Smith and Wesson Model 41
The Smith and Wesson Model 41 is the top of the line in rimfire pistols. Used by national level competitors for acute precision in competition, the Smith and Wesson Model 41 is considered one of the best .22 target pistols ever manufactured.
Shortly after World War II, the company set out to change that perception. The Smith & Wesson Model 39 was developed during the U.S. Army’s search for a new semi-auto pistol in 1954. It didn’t displace the venerable 1911, although it was a success when it hit the commercial market in 1955.
The big breakthrough came in 1957, when the company introduced its Smith and Wesson Model 411 semi-automatic target pistol chambered in .22 LR. Enthusiasts clamored to claim one for themselves, and the rimfire handgun was on backorder for several years, despite staggering increases in production.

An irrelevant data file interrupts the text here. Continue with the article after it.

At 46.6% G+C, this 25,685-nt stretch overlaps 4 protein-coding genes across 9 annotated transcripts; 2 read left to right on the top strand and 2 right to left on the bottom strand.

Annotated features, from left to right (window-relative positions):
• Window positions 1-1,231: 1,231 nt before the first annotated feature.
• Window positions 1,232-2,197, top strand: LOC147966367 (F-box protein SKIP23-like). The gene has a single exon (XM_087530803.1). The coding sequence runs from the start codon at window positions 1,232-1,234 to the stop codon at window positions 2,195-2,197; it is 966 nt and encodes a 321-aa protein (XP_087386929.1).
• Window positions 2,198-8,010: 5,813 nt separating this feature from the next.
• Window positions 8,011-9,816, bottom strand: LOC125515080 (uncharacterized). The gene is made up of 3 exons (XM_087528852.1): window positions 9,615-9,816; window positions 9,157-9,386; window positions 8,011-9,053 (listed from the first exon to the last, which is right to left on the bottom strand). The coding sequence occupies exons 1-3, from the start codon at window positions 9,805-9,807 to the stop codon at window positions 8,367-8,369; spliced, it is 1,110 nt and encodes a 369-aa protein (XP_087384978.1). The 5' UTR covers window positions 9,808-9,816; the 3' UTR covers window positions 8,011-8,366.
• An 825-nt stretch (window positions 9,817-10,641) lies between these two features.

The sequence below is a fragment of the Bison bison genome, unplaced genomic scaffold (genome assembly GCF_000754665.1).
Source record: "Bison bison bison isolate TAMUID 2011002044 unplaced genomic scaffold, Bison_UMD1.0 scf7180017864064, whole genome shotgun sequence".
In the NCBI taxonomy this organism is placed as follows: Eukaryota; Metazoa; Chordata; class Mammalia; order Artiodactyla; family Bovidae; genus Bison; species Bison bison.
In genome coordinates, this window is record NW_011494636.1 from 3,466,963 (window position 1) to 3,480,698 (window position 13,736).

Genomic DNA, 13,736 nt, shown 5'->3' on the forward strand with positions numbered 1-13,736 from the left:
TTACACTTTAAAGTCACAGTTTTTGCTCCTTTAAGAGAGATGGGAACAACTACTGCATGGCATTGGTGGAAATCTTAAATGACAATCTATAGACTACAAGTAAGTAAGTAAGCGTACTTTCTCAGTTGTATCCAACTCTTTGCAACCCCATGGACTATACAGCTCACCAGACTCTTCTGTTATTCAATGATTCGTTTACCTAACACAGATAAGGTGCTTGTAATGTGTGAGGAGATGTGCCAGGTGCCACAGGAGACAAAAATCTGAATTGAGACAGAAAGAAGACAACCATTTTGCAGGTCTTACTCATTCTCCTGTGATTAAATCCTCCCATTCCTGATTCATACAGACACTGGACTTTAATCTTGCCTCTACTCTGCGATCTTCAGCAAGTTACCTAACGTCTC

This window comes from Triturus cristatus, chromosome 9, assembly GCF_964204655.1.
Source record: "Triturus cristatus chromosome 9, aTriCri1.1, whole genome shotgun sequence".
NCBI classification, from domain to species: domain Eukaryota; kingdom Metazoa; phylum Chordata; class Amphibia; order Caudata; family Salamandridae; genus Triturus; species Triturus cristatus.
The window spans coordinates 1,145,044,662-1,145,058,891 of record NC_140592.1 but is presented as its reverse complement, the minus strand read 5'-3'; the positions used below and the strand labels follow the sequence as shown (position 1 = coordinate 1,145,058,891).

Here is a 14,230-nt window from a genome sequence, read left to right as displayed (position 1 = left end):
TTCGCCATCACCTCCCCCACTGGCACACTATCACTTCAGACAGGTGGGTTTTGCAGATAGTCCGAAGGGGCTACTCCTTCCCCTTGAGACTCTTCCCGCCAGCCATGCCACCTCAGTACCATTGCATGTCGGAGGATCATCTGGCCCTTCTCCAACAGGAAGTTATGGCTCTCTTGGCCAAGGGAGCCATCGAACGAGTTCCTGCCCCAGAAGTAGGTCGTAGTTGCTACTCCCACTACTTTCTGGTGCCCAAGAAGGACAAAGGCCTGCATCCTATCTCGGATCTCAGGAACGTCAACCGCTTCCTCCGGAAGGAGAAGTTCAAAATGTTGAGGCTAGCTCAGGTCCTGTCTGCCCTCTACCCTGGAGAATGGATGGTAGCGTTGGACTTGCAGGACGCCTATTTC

The first versions came with a 7 3/8″ barrel, blued steel, Patridge sights and a muzzle brake. The company wisely used the same grip angle as the Smith and Wesson Model 41 and stocks were checkered walnut.
|Cartridge||22 Long Rifle|
|Trigger Type||Single Action|
|Front Sight||Blade and Ramp|
|Country of Origin||United States of America|
|Trigger Pull||2.75-3.25 Pound|